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Poetry Classroom: Something to Amaze

9 Comments

Birches Poetry

Welcome to this month’s poetry classroom, with poet and professor Julie L. Moore. We invite you to respond to the poems we’ll share here—their forms, images, sounds, meanings, surprises—ask questions of Julie and each other, and write your own poems along the way.



Something to Amaze

There is one advantage
in not knowing everything,
in walking through fields
time and time again, still finding
something to amaze—
like these three birches
huddling together, feet
wedged in ice, snow
sifting through their arms.
And the shiver in those arms.
Their silent torsos
thick with acquiescence.

Photo by Lady Dragonfly CC Spring in Michigan. Creative Commons, via Flickr. Poem by Julie L. Moore, author of Particular Scandals

_____

Discussion Questions:

1. The poet says there is one advantage in not knowing everything, yet never states what that advantage is. In your opinion, how does this decision help or hinder the poem?

2. Note the repetition of “in” at the beginning of lines 2 & 3 and the repetition of “arms” at the end of lines 9 & 10. This is a catalog technique. What if the poet had pushed cataloging just a bit further? How might that have changed the poem?

Or, consider the visual effect of these repetitions placed and spaced the way they are; even if the poet did not do this consciously, it can have a slight effect on meaning at the subliminal level. What kind of an effect, in your opinion?

3. Do you hear the repetition of “s” sounds in the last five lines? What kind of feeling does that sound give you? How would this feeling change if, say, the poem repeated a lot of “k” sounds here instead?

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Your Comments

9 Comments so far

  1. Tania Runyan says:

    The “s” sound not only goes with the iciness and snow in the poem; it suggests, to my ears, a whisper. While a “k” would have a cut-off, “crunchy” sound to it, suggesting some finality, the “s” here sort of sneaks and slithers (in a good way) into our souls, like this beautiful and haunting image discovered on a snowy walk.

    • L.L. Barkat says:

      i hadn’t thought about it that way, but *yes.* A “k” sound contains finality.

      My daughter and I were discussing language the other day, and how it sounds very different from region to region. We were wondering how language may or may not reflect the dominant sounds of a region’s environment as well as the general experience of that environment (would there, for instance, be more “k” sounds in the languages that are in harsh conditions?)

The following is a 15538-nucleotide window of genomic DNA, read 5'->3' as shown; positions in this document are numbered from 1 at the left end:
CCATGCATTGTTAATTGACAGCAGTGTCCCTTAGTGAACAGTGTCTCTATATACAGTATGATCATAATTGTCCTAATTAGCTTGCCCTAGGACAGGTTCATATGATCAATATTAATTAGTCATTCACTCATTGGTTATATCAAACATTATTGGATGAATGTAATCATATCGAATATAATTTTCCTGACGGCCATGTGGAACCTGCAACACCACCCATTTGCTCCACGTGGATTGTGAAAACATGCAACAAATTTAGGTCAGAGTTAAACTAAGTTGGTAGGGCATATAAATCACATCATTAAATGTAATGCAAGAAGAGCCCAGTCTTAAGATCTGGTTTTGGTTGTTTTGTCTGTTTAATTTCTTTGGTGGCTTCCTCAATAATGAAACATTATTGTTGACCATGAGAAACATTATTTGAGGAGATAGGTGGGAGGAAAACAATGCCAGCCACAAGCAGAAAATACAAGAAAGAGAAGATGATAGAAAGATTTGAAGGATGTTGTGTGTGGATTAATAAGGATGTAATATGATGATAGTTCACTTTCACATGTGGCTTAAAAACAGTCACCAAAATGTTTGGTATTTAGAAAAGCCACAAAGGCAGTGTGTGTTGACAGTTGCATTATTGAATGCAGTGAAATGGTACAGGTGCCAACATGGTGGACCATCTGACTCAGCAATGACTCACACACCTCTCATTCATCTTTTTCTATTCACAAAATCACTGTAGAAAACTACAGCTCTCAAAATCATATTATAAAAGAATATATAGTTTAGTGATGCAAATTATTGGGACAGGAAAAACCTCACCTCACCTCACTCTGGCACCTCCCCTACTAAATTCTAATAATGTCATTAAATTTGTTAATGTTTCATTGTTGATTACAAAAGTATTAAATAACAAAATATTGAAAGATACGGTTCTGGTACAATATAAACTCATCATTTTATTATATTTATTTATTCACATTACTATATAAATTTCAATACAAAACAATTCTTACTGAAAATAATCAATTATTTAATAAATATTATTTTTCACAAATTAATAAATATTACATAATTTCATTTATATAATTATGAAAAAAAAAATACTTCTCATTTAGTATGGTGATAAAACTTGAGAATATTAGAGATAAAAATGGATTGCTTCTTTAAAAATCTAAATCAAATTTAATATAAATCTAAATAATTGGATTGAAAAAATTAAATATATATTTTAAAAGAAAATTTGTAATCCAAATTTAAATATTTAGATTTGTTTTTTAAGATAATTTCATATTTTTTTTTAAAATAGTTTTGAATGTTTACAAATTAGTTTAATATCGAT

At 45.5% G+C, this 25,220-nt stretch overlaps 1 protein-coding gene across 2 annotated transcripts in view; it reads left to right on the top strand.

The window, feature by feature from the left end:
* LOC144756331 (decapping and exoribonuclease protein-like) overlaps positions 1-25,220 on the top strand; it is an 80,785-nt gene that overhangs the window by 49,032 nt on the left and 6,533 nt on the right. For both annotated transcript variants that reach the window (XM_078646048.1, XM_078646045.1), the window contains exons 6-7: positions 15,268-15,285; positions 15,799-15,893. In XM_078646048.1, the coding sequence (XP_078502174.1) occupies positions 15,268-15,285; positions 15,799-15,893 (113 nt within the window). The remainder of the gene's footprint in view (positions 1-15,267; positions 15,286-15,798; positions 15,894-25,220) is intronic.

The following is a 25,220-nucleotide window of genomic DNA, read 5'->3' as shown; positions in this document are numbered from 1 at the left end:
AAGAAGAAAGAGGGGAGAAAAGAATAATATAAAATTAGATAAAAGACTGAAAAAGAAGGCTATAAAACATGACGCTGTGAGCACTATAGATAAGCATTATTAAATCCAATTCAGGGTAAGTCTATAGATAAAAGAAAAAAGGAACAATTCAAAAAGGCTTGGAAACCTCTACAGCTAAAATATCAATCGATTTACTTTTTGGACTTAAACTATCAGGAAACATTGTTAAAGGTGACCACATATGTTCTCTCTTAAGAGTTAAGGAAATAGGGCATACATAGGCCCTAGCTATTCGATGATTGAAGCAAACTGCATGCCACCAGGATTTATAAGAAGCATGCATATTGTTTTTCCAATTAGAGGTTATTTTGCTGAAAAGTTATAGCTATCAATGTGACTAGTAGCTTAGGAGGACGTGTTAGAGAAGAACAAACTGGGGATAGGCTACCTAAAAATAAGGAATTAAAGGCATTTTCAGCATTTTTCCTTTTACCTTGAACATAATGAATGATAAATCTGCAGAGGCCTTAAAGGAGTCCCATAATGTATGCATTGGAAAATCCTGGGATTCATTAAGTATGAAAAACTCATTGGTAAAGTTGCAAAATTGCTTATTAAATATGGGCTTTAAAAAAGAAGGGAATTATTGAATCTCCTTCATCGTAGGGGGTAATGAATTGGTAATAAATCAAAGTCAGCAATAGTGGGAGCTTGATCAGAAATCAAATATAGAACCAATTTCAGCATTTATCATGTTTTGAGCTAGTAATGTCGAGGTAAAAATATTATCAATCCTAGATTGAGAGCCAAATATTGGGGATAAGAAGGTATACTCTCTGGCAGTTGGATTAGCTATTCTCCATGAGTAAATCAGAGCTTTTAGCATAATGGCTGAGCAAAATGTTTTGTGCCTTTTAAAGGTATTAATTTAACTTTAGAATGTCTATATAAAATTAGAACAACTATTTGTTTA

I liked the “s” sounds in this poem. Made me long for the peaceful kind of winter day that is all beauty and wonder.

  2. Jon Lewis says:

    I enjoy the use of the sylibant hush of s’s, I can feel the slippery soft s’s in the
    hushed sounds of snow over the limbs
    hushed wind againt trees skins
    hushes shivering of the trees
    I can almost hear their teeth
    chattering/errant flaps of thin
    parchment skin
    rustling

    I would disagree here regarding the advantage to not knowing everything. Which is very clear to me. If one knows everything one cannot therefore be surprised by anything. There could be amazement in discovery.

    I like the repetition. I typically use it in 3′s though. 2 is never enough for me and well 4 is just plain silly.

  3. The ‘In’s” draw the reader into the poem, as does the statement that there is “one advantage”. You proceed into the poem, as a maze/puzzle seeking the way in or out. And the s gives you a circuitous route through the poem, the path winds with the sound of s. To me the one advantage is that there is always discovery. Always unknowns, always newness, findings and unveilings along the route. The feet, arms, torso give the trees a humanity/human quality. While the verb huddle is primarily associated with antimate objects. There is something cold and haunting about birch bark and that comes through in the word choices in the last two lines.

  4. Bonnie Lee says:

    The advantage of not knowing everything is the advantage of child-like wonder. If we can find joy in the natural world then we have the advantage over those who might look at the world through a jaded lens. Or perhaps the advantage is the incentive to keep learning about our world.

  5. Thanks for all these wonderful comments. Yes, amazement, child-like wonder, discovery. Acquiescence can have both positive and negative connotations. How might this poem be trying to exploit both of those connotations at once? And what does the juxtaposition of the shivering limbs with the silent trunk make you think of?

  6. Julie, upon reading this again. I am struck by the silence and shivering word choices. They speak of fear and vulnerability. But they bring to mind a quiet and silent knowing. A trusting because of the rootedness.

    I also think of the Trinity when I hear the threes. And certainly there are unknown mysteries and a trusting in a walking out of faith.

    Snow sifting through the arms is a picture of what is carried for us, a taking on of burdens by another. Allowing us to not be buried under….were it not for the sifting.

  7. Oh my, that is so beautifully interpreted, Elizabeth. Thanks so much.


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